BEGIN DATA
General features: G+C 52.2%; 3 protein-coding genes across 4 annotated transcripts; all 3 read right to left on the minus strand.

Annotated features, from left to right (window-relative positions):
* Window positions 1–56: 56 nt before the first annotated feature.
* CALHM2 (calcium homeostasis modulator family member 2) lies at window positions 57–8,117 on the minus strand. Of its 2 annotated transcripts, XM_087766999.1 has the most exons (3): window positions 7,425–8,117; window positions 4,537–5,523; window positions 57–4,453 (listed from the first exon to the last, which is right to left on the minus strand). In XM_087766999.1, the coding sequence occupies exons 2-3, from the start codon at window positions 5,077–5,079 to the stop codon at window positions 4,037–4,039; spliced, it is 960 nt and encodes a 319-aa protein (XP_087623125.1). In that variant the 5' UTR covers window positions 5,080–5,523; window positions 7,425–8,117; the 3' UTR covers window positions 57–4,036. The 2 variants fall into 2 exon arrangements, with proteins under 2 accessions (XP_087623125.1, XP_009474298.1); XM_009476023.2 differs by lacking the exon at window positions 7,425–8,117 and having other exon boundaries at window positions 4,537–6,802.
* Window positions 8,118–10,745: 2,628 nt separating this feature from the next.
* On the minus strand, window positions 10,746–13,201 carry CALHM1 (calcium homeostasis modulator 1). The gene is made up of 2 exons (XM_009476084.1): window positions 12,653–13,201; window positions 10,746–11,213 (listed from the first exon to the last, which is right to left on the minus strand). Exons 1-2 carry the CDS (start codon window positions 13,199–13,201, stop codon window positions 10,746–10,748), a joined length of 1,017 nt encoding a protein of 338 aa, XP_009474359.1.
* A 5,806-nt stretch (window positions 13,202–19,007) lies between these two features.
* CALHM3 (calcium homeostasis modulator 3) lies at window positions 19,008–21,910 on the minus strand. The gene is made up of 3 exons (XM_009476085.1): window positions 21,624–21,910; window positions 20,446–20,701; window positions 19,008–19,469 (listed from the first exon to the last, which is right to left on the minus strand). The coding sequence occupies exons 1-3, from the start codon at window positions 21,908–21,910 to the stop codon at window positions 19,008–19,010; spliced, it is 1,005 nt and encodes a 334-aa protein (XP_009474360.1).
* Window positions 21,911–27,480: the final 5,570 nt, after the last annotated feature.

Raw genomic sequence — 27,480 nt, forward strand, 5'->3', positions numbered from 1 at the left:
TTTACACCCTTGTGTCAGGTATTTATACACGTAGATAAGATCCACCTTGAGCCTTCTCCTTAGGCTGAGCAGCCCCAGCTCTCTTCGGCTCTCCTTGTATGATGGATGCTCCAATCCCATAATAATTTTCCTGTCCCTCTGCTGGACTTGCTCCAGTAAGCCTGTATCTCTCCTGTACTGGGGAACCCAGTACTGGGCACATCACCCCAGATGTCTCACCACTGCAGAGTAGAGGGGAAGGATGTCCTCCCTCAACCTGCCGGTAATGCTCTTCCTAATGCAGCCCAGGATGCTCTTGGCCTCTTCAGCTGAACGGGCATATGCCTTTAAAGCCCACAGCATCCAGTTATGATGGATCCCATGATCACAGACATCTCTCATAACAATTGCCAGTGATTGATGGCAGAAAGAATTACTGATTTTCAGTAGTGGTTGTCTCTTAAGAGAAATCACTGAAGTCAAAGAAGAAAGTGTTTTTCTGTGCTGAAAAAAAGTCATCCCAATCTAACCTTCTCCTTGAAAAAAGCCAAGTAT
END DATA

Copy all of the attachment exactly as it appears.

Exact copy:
General features: G+C 52.2%; 3 protein-coding genes across 4 annotated transcripts; all 3 read right to left on the minus strand.

Annotated features, from left to right (window-relative positions):
* Window positions 1–56: 56 nt before the first annotated feature.
* CALHM2 (calcium homeostasis modulator family member 2) lies at window positions 57–8,117 on the minus strand. Of its 2 annotated transcripts, XM_087766999.1 has the most exons (3): window positions 7,425–8,117; window positions 4,537–5,523; window positions 57–4,453 (listed from the first exon to the last, which is right to left on the minus strand). In XM_087766999.1, the coding sequence occupies exons 2-3, from the start codon at window positions 5,077–5,079 to the stop codon at window positions 4,037–4,039; spliced, it is 960 nt and encodes a 319-aa protein (XP_087623125.1). In that variant the 5' UTR covers window positions 5,080–5,523; window positions 7,425–8,117; the 3' UTR covers window positions 57–4,036. The 2 variants fall into 2 exon arrangements, with proteins under 2 accessions (XP_087623125.1, XP_009474298.1); XM_009476023.2 differs by lacking the exon at window positions 7,425–8,117 and having other exon boundaries at window positions 4,537–6,802.
* Window positions 8,118–10,745: 2,628 nt separating this feature from the next.
* On the minus strand, window positions 10,746–13,201 carry CALHM1 (calcium homeostasis modulator 1). The gene is made up of 2 exons (XM_009476084.1): window positions 12,653–13,201; window positions 10,746–11,213 (listed from the first exon to the last, which is right to left on the minus strand). Exons 1-2 carry the CDS (start codon window positions 13,199–13,201, stop codon window positions 10,746–10,748), a joined length of 1,017 nt encoding a protein of 338 aa, XP_009474359.1.
* A 5,806-nt stretch (window positions 13,202–19,007) lies between these two features.
* CALHM3 (calcium homeostasis modulator 3) lies at window positions 19,008–21,910 on the minus strand. The gene is made up of 3 exons (XM_009476085.1): window positions 21,624–21,910; window positions 20,446–20,701; window positions 19,008–19,469 (listed from the first exon to the last, which is right to left on the minus strand). The coding sequence occupies exons 1-3, from the start codon at window positions 21,908–21,910 to the stop codon at window positions 19,008–19,010; spliced, it is 1,005 nt and encodes a 334-aa protein (XP_009474360.1).
* Window positions 21,911–27,480: the final 5,570 nt, after the last annotated feature.

Raw genomic sequence — 27,480 nt, forward strand, 5'->3', positions numbered from 1 at the left:
TTTACACCCTTGTGTCAGGTATTTATACACGTAGATAAGATCCACCTTGAGCCTTCTCCTTAGGCTGAGCAGCCCCAGCTCTCTTCGGCTCTCCTTGTATGATGGATGCTCCAATCCCATAATAATTTTCCTGTCCCTCTGCTGGACTTGCTCCAGTAAGCCTGTATCTCTCCTGTACTGGGGAACCCAGTACTGGGCACATCACCCCAGATGTCTCACCACTGCAGAGTAGAGGGGAAGGATGTCCTCCCTCAACCTGCCGGTAATGCTCTTCCTAATGCAGCCCAGGATGCTCTTGGCCTCTTCAGCTGAACGGGCATATGCCTTTAAAGCCCACAGCATCCAGTTATGATGGATCCCATGATCACAGACATCTCTCATAACAATTGCCAGTGATTGATGGCAGAAAGAATTACTGATTTTCAGTAGTGGTTGTCTCTTAAGAGAAATCACTGAAGTCAAAGAAGAAAGTGTTTTTCTGTGCTGAAAAAAAGTCATCCCAATCTAACCTTCTCCTTGAAAAAAGCCAAGTAT